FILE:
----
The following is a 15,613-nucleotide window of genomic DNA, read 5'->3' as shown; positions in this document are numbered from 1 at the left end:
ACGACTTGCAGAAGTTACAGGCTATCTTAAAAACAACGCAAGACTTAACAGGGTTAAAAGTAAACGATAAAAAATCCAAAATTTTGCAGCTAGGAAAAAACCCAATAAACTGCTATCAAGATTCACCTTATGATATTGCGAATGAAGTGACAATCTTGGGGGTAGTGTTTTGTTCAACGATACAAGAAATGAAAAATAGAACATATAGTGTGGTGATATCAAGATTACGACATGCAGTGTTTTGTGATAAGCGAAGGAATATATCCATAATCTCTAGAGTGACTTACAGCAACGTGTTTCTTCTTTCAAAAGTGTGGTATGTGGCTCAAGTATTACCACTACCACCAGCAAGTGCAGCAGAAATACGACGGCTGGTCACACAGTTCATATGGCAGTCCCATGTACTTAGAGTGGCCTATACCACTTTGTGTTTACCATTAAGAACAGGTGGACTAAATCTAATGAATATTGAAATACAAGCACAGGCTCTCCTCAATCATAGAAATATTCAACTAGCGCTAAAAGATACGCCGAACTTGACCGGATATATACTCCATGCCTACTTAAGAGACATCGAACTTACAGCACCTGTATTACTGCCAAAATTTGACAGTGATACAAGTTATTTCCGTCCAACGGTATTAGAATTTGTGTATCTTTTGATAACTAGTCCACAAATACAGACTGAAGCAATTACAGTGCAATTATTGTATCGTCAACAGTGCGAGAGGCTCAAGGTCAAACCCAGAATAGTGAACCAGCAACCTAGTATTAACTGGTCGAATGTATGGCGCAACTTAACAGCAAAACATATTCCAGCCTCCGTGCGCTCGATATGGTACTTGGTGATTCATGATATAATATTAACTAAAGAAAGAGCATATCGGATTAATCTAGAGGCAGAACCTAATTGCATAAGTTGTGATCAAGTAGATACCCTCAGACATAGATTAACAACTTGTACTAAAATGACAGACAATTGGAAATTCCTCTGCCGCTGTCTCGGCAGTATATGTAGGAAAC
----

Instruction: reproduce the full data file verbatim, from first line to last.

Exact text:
The following is a 15,613-nucleotide window of genomic DNA, read 5'->3' as shown; positions in this document are numbered from 1 at the left end:
ACGACTTGCAGAAGTTACAGGCTATCTTAAAAACAACGCAAGACTTAACAGGGTTAAAAGTAAACGATAAAAAATCCAAAATTTTGCAGCTAGGAAAAAACCCAATAAACTGCTATCAAGATTCACCTTATGATATTGCGAATGAAGTGACAATCTTGGGGGTAGTGTTTTGTTCAACGATACAAGAAATGAAAAATAGAACATATAGTGTGGTGATATCAAGATTACGACATGCAGTGTTTTGTGATAAGCGAAGGAATATATCCATAATCTCTAGAGTGACTTACAGCAACGTGTTTCTTCTTTCAAAAGTGTGGTATGTGGCTCAAGTATTACCACTACCACCAGCAAGTGCAGCAGAAATACGACGGCTGGTCACACAGTTCATATGGCAGTCCCATGTACTTAGAGTGGCCTATACCACTTTGTGTTTACCATTAAGAACAGGTGGACTAAATCTAATGAATATTGAAATACAAGCACAGGCTCTCCTCAATCATAGAAATATTCAACTAGCGCTAAAAGATACGCCGAACTTGACCGGATATATACTCCATGCCTACTTAAGAGACATCGAACTTACAGCACCTGTATTACTGCCAAAATTTGACAGTGATACAAGTTATTTCCGTCCAACGGTATTAGAATTTGTGTATCTTTTGATAACTAGTCCACAAATACAGACTGAAGCAATTACAGTGCAATTATTGTATCGTCAACAGTGCGAGAGGCTCAAGGTCAAACCCAGAATAGTGAACCAGCAACCTAGTATTAACTGGTCGAATGTATGGCGCAACTTAACAGCAAAACATATTCCAGCCTCCGTGCGCTCGATATGGTACTTGGTGATTCATGATATAATATTAACTAAAGAAAGAGCATATCGGATTAATCTAGAGGCAGAACCTAATTGCATAAGTTGTGATCAAGTAGATACCCTCAGACATAGATTAACAACTTGTACTAAAATGACAGACAATTGGAAATTCCTCTGCCGCTGTCTCGGCAGTATATGTAGGAAAC